Myf Warhurst. Contributed
Myf Warhurst. Contributed Contributed

Struggles and gems of the media: Q&A; with Myf Warhurst

DAILY Mercury's Lucy Smith spoke with media personality Myf Warhurst, who will be at Artspace for a one-off evening called Up Late with Myf Warhurst on Friday.

You've worked in so many different media - print, TV, radio. Do you have a favourite?

It's always so hard to know, they're so different. I started out writing, like you, in magazines and the local street press. I loved putting together a weekly publication. I adore writing. But then radio is so immediate, it's so exciting, you put it out there and it's done. There's so many different skills involved in all of them, I love them all.

Have you found any challenges as women working in the media?

It's always hard to break into a particularly male-dominated industry, like radio and TV. It pushed me to try hard to be involved. I want to hear women speaking on the radio, I want to see them on TV. I don't want to see all men all the time. It was important for me to break through that.

I'm a feminist, but it was never something that drove me completely. I just wanted to do the job, and I think there's generations of young women coming up now who have the mindset. We want to do the job but we don't want to be discriminated against.

I didn't have open struggles, but there is definitely a gender bias on TV and radio. And it's changing, it's great to see.

You think?

It's a slow change, but it's completely different to how it was 20 years ago.

You sound pretty optimistic about the future.

It's changing more, there's some great role models out there. Lisa Wilkinson… there's some very powerful women in the media now.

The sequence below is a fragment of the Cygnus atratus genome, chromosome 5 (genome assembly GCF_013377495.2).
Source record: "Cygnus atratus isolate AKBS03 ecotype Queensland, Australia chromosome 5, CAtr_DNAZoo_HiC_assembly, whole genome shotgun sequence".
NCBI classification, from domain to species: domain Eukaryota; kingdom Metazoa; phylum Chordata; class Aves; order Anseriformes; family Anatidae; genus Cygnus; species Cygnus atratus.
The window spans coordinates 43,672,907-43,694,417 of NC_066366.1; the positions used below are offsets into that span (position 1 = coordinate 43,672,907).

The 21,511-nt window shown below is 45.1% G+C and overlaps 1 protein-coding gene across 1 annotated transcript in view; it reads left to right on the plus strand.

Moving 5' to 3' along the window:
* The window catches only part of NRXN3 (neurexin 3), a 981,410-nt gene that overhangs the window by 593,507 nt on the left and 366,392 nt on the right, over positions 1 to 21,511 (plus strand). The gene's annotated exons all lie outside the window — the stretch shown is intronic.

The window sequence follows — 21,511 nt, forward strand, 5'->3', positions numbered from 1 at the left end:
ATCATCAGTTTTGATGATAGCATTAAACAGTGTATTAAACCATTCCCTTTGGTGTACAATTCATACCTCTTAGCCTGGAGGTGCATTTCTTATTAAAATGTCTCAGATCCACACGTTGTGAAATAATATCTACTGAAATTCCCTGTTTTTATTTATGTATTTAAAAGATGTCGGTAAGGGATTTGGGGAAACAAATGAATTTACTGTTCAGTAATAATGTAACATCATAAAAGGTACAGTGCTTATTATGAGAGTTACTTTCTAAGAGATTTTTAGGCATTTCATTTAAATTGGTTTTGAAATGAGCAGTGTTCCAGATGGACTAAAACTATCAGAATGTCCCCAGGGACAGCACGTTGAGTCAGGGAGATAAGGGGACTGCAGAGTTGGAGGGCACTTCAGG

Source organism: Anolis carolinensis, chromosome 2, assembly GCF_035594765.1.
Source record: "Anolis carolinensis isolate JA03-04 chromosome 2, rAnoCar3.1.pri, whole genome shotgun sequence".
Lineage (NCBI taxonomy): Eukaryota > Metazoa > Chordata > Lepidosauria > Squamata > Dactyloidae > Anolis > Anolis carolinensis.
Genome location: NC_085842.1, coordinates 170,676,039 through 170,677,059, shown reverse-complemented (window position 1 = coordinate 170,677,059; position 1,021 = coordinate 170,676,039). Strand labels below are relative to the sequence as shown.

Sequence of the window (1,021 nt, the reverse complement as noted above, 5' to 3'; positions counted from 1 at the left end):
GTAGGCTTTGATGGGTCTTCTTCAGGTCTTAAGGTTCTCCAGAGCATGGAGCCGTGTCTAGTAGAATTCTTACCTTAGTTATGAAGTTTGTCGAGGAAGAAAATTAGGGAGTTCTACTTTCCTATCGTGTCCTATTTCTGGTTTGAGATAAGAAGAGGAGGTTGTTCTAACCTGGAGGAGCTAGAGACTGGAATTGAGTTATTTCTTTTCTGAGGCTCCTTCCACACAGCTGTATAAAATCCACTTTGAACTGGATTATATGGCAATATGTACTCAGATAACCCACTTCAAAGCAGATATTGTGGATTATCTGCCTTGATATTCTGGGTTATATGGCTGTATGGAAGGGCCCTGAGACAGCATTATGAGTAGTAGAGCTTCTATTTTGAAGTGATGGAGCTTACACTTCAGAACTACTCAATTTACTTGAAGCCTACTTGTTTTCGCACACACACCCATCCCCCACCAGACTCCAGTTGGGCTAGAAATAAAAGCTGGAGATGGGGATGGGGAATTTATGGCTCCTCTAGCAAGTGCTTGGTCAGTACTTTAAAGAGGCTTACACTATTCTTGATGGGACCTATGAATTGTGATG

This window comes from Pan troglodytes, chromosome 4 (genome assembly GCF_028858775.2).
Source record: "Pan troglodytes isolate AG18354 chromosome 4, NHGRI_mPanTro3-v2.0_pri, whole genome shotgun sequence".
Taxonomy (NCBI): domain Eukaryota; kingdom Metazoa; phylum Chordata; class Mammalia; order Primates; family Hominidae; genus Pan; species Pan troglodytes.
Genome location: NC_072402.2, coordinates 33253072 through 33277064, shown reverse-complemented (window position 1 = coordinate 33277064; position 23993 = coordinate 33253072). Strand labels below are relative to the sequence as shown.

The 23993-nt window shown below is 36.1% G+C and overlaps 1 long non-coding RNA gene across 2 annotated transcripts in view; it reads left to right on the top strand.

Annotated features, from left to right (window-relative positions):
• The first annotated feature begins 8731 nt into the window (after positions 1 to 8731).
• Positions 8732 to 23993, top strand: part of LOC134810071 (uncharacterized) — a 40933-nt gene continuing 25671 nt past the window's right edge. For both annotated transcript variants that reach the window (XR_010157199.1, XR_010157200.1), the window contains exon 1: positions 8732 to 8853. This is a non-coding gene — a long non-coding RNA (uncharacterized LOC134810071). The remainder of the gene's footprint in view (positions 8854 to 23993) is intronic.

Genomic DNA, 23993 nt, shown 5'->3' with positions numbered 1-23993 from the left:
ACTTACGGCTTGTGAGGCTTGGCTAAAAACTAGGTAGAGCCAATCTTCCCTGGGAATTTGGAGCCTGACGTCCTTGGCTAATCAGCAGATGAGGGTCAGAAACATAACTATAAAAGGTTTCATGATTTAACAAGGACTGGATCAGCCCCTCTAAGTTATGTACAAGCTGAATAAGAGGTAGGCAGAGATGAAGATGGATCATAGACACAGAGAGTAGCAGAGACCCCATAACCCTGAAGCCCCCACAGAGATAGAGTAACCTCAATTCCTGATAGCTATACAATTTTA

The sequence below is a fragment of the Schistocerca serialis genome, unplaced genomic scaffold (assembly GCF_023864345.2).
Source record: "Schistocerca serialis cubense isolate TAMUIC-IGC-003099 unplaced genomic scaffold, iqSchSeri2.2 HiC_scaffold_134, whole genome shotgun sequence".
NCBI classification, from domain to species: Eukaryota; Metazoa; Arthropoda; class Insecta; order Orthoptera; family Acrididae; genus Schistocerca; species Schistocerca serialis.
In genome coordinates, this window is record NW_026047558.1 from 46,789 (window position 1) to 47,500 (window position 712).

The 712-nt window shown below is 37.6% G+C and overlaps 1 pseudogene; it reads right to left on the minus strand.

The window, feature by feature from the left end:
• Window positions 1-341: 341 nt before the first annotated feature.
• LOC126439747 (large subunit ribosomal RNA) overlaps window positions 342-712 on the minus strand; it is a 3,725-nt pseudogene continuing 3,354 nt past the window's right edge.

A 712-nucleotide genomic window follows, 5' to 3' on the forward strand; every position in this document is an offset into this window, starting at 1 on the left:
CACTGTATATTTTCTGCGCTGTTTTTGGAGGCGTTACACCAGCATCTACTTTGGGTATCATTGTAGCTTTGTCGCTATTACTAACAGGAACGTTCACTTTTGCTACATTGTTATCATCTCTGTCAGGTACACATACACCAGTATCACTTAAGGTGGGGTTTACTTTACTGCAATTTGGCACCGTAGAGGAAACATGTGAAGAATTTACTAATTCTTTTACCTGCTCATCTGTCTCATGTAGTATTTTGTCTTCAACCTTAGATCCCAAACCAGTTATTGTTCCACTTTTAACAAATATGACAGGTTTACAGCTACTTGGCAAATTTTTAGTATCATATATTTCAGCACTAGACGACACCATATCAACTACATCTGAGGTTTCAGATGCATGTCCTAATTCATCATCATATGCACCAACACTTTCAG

Early on in your career, did you have any role models?

There was always lots of figures, people that you wouldn't know, who were mentors. I had a great TV producer who would talk me through things. She encouraged me to take on the role in Spicks and Specks. Working with men who are into seeing women who are smart on their TV… a lot of the great jobs I've had have been with men. Adam (Hills) and Alan (Brough, both from Spicks and Specks) were always completely supportive. Alan was always really proud. There weren't many roles on TV when I started where women could be smart and be on equal footing with the men.

Have you ever struggled with confidence?

Luckily we started Spicks and Specks before things like Twitter and Facebook, so I didn't cop a whole lot at the start. Certainly through my career I have. You do lose your confidence at moments, but then you build it up again. You've got to think 'it doesn't matter what someone I've never met thinks about me'.

How do you stay positive and motivated?

I think I've been lucky to have some great jobs, and that helps. If you're happy to go to work every day, that helps you stay positive. (At Double J) I get to talk to really interesting and creative people every day. That helps. And always staying open to new ideas. There's a tendency to be really nostalgic in our culture. I think being open to new ideas and being open to fresh music and fresh art is really helpful. It means you're moving forward instead of staying in the same place.

Have you got any plans or goals for the future?

Nah. Never had those, never been that organised. I never knew what I was going to do, and I still don't know. The nature of what I do means you can have dreams but the media is changing every day. Jobs that exist today don't exist tomorrow. I feel like I should grow up and make very serious choices about my life, but I don't think about life like that.

Myf Warhurst will be at Artspace for a one-off evening called Up Late with Myf Warhurst on Friday. Limited seats are available. To book call the Mackay Entertainment and Convention Centre on 4961 9777 or book online at

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